This immense reception room was created at the end of the 19th century. Superb medieval tapestries hang on these walls.
The Painting Gallery
It contains Italian paintings on the left wall and French paintings on the right. Several historic French portraits from the 17th and 18th centuries, now famous, represent Richelieu, Mazarin or Marie Antoinette. You can also admire the Delacroixs here as well as the portraits of the Duke of Aumale.
The Psyche Gallery
This hallway is appreciated much more when you know the origin of its 44 stained glass windows in grisaille. These date from the 16th century and depict the story of Psyche. Originally from the Chateau of Ecouen, these windows are the ancestor of comic books and narrate a mythological love theme that was fashionable in the Renaissance.
Built in 1882 by the Duke of Aumale, the chapel is dedicated to Saint-Louis. Originally, another chapel stood on the same site, but it was destroyed in the Revolution. Several elements of the chapel (windows and furniture), however, date back earlier than 1789 and come from the Chateau of Ecouen. The windows date from 1544 and represent the sons of Constable Anne de Montmorency protected by Saint John (to the left) and his daughters and wife protected by Saint Agatha (to the right).
The park and its gardens
As famous as those of Vaux-le-Vicomte and Versailles, the estate of Chantilly leads the wanderer on a discovery of unusual places, a hamlet and oriental follies.
Le Nôtre transformed the site of Chantilly from a swamp into an enchanting place where an increasing number of parties, fireworks, concerts and balls brought joy to the princes of Condés’ guests, which included Molière, La Fontaine, La Bruyère and Madame de Sévigné.
The chateau’s park is composed of 4 major spaces in which visitors make surprising discoveries.
The French Garden and Le Nôtre
It is the closest garden to the chateau, created by Le Nôtre (end of the 17th century) for Le Grand Condé. It is the only garden by the famous landscape gardener whose axis does not pass by the chateau, but by the equestrian statue of Constable Anne de Montmorency sitting imposingly on the terrace.
The great perspective designed by Le Nôtre commences from the gate of honour to the statue of the Constable and goes on by crossing the French-style gardens and the Grand Canal to lead into the forest. Le Nôtre had the idea of canalising the little river of the Nonette to create the Grand Canal of Chantilly, whose length (2.5km) greatly surpasses that of the canal of Versailles. The garden bed to the north of the chateau is made up of water-jets and vast ornamental ponds reflecting the sky.
The English Garden
Built in 1820, the English Garden features majestic trees as well as symbolic monuments: mythological temple, cascades and the Isle of Love.
The Isle of Love
The Isle of Love is a strip of lawn lined with fountains and boxwood surrounded by water. It finishes with a trellis gazebo in which the statue of Eros is found.
The Temple of Venus
The Temple of Venus is a folly erected at the beginning of the 19th century on the edge of a romantic lake where swans swim. It was inspired by Greek or Roman temples and houses in its centre an antique statue representing Venus, the Goddess of Love.
The Cascades of Beauvais
This is a large fountain designed by Le Nôtre in the 17th century, which is unfortunately out of order.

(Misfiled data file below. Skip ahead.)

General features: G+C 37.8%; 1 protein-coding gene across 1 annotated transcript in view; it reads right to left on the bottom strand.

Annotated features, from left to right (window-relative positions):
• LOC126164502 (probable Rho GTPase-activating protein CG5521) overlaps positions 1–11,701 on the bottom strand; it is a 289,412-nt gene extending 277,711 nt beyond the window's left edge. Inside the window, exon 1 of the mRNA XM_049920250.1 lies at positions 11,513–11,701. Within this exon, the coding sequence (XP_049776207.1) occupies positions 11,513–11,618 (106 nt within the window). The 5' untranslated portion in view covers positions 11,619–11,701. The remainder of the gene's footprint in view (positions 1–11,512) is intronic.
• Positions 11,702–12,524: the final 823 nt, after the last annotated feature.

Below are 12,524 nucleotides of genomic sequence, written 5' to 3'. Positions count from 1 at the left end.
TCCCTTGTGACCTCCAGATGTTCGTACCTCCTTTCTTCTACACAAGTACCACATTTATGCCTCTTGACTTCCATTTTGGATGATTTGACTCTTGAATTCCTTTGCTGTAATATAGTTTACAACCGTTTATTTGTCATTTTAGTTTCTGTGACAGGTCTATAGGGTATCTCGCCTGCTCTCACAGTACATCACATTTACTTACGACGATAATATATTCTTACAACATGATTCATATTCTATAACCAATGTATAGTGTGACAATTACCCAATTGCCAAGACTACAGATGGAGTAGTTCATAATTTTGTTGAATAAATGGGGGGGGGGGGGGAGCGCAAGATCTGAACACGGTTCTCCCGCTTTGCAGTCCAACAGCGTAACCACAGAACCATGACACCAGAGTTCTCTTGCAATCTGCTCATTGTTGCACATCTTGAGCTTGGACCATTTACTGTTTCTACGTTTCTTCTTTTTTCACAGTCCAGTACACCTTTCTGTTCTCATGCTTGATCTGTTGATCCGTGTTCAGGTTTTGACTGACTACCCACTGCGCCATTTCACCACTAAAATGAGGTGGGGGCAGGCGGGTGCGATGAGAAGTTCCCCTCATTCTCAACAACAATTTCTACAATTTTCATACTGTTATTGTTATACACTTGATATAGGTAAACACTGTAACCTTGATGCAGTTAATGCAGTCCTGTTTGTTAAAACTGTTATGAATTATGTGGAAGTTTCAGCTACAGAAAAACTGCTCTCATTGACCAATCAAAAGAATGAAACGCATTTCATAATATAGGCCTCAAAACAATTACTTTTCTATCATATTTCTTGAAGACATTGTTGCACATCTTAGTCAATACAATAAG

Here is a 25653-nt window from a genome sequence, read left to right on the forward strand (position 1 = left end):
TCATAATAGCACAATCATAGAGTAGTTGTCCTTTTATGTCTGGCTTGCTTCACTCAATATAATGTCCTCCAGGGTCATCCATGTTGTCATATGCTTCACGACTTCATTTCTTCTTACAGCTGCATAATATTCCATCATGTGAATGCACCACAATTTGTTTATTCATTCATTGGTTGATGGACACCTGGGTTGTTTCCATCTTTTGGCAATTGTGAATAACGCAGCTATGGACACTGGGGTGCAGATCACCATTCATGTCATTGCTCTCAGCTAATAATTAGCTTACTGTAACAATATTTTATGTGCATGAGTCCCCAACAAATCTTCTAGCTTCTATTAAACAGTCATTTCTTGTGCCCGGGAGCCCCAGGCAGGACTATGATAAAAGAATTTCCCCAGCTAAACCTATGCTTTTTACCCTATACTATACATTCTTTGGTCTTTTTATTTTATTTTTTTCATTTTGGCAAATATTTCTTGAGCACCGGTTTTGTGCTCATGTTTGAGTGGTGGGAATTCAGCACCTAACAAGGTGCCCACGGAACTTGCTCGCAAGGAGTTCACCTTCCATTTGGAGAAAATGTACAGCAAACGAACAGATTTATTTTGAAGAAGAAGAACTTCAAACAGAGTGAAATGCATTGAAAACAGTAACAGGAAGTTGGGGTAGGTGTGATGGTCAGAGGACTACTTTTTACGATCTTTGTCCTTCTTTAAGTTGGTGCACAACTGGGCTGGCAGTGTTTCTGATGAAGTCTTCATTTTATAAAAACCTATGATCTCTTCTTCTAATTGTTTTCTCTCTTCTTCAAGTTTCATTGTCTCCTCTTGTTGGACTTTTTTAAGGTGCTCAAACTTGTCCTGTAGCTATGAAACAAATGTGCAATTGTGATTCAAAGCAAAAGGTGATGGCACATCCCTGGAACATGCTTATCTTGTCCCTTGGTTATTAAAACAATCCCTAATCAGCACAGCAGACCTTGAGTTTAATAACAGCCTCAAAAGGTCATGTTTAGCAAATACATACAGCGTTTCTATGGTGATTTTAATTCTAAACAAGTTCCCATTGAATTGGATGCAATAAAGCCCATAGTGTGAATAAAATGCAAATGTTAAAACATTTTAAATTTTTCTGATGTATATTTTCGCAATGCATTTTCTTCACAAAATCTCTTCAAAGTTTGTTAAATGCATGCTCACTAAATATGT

The Hamlet dates from 1775 and influenced that of Marie Antoinette at Versailles. Composed of 5 Norman cottages, the Hamlet was fashionable for nobles seeking a change of scenery in villages in miniature.
They would travel there from elsewhere in “dugouts”, spraying themselves heartily amid laughter. Servants would dress up as peasants and shepherdesses, and sing while welcoming visitors.
Today, the water mill is home to a restaurant where you can taste the famous Chantilly cream.
The Anglo-Chinese Garden of the Hamlet
Almost the entire Anglo-Chinese garden that surrounded the Hamlet has disappeared. It remains nonetheless a romantic and cool place and an islet in the middle of a little lake.
The Enghien Castle
Backing onto the forest, this large, long building dating from 1769 served to welcome the numerous guests of the princes of Condé. The chateau was not large enough to accommodate all of the Princes’ guests, who came here to participate in parties and hunting.
The Great Stables
It was in 1719 that Louis Henri de Bourbon, the seventh Prince of Condé, built the stables worthy of his rank.
The stable buildings measure 186 metres in length and have more the allure of a chateau than of a stable. The building housed up to 240 horses and several packs of dogs (up to 500 in each).
The Great Stables were left to the Institute of France in 1884 by the Duke of Aumale, which explains their good preservation to date.
Since 1982, they have housed the “Living Museum of Horses”, and much like the chateau, are one of the most popular attractions in the region.
How to get to Chantilly
Take the motorway A1 in the direction of Lille. Take exit no 8 (Senlis) in the direction of Apremont-Creil. On the RD 1330, follow Apremont (left) and then Vineuil-Saint-Firmin.
From Lille and Calais
Take the motorway A1 in the direction of Paris. Take exit no 8 (Senlis) in the direction of Apremont-Creil. On the RD 1330, follow Apremont (left) and then Vineuil-Saint-Firmin.
By Train From Paris Gare du Nord
There is a direct train to Chantilly (Travel time is approximately 25 minutes).On your arrival to Chantilly’s train station, you can either call a taxi or take buses to the site of the castle.